Sunday, April 8, 2018

Disappearing acts

There are little details in my daily life in Japan that make me smile.  Things that are uniquely Japanese.  Things that a Japanese person would never give a thought to, so utterly mundane.

One of these things is the way a cashier will count money when giving change for a transaction involving a large note.  They will bend the bills in one hand, fan them just slightly for you to see and count them with a snap.  I can only compare it to a Las Vegas poker dealer or maybe a magician's card trick.  I think the first time I saw it I half expected some bills to be missing when I put the money in my wallet.  It is efficient, stylish and even graceful.  This compared to the States where a cashier will simply pile the notes up in a stack and hand it to you, requiring you to confirm the correct change.  I have tried to replicate this Japanese money counting technique myself, the cool gesture, the smooth motion.  I couldn't do it.

The ultimate show for these money exchanges is a supermarket.  At a supermarket, after verbally noting the price of each item as they are scanned, the checker will tell you what money you have given her: "Ni-sen en to... hyaku go-ju en."  She will show you what you have given her in a mime-like manner.  The money is slipped into the cash register and the change comes back, which she will then count out for you not once, but twice.  She will look you in the eye, bow and say, "Arigato gozaimasu."  This transaction, this exchange is less than 30 seconds, but the charming formality of it leaves you feeling good, like your business is appreciated, like it was money well spent.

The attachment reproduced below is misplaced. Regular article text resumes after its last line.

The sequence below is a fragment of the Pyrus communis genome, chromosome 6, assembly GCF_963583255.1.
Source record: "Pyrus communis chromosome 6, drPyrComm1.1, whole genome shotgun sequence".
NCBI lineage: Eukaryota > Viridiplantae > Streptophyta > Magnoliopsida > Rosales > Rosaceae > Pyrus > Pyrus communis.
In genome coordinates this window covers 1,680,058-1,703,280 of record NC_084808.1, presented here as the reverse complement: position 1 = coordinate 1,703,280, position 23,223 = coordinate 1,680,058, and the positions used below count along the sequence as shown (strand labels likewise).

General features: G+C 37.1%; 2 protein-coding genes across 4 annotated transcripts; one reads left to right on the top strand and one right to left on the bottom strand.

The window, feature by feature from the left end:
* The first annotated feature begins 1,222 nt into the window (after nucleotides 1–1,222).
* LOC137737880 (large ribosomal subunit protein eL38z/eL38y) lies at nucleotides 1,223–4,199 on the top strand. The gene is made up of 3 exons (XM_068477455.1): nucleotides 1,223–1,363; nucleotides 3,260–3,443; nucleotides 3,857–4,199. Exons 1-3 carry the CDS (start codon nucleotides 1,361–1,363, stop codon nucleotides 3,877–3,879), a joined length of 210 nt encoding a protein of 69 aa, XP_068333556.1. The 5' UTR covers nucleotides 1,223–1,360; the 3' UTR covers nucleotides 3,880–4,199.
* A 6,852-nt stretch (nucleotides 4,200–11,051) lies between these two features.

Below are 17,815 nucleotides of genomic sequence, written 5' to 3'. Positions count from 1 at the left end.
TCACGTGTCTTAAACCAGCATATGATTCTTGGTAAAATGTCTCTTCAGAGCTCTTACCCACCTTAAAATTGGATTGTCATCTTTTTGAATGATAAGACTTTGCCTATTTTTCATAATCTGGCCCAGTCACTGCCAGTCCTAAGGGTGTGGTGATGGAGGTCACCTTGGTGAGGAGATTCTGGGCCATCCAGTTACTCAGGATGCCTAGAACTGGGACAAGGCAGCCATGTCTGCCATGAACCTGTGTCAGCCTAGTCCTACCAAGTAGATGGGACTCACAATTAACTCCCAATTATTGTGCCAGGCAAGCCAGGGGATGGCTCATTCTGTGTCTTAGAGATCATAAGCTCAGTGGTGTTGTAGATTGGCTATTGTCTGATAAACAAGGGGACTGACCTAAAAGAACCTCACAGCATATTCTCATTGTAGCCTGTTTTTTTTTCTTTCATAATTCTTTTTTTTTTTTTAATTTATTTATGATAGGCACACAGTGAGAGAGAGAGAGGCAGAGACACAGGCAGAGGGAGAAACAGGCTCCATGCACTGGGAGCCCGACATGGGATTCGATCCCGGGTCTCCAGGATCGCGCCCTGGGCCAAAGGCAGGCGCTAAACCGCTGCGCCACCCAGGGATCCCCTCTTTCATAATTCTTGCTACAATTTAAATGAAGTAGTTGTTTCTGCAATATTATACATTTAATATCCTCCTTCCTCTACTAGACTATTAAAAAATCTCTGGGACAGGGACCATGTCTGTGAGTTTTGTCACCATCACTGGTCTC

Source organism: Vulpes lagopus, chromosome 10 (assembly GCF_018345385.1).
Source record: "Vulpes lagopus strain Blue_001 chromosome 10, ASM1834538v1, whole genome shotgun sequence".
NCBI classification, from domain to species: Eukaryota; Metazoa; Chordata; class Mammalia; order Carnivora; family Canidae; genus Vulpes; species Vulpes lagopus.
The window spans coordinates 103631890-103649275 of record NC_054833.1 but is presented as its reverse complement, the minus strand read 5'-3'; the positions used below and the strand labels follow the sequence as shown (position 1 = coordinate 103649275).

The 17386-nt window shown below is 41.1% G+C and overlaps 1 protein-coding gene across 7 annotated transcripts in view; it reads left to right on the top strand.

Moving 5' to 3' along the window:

Recently my local supermarket , Matsumoto (マツモト) eliminated this part of the checker's job.  Automated cash registers were installed.  Now, instead of a friendly human being taking your money and giving you your change in a respectful manner an obnoxious and ugly machine does.  It literally asks you for your money in a cheap, tinny voice like an early prototype for a talking doll.  There is a grating digital tone, a sort of badly recorded bell reminding you to take your change and receipt.  There is a flashing blue light telling everyone in the store your transaction is in process.  It is loud, it is annoying, something like the din of a pachinko parlour.

Matsumoto is no Dean & Deluca in SoHo.  If not exactly enjoyable, it was at least convenient, functional and reasonably priced.  Now it is actually an unpleasant experience. Like everything, I suppose I could get used to it.  Or maybe I'll just find another market that still has a semblance of humanity.

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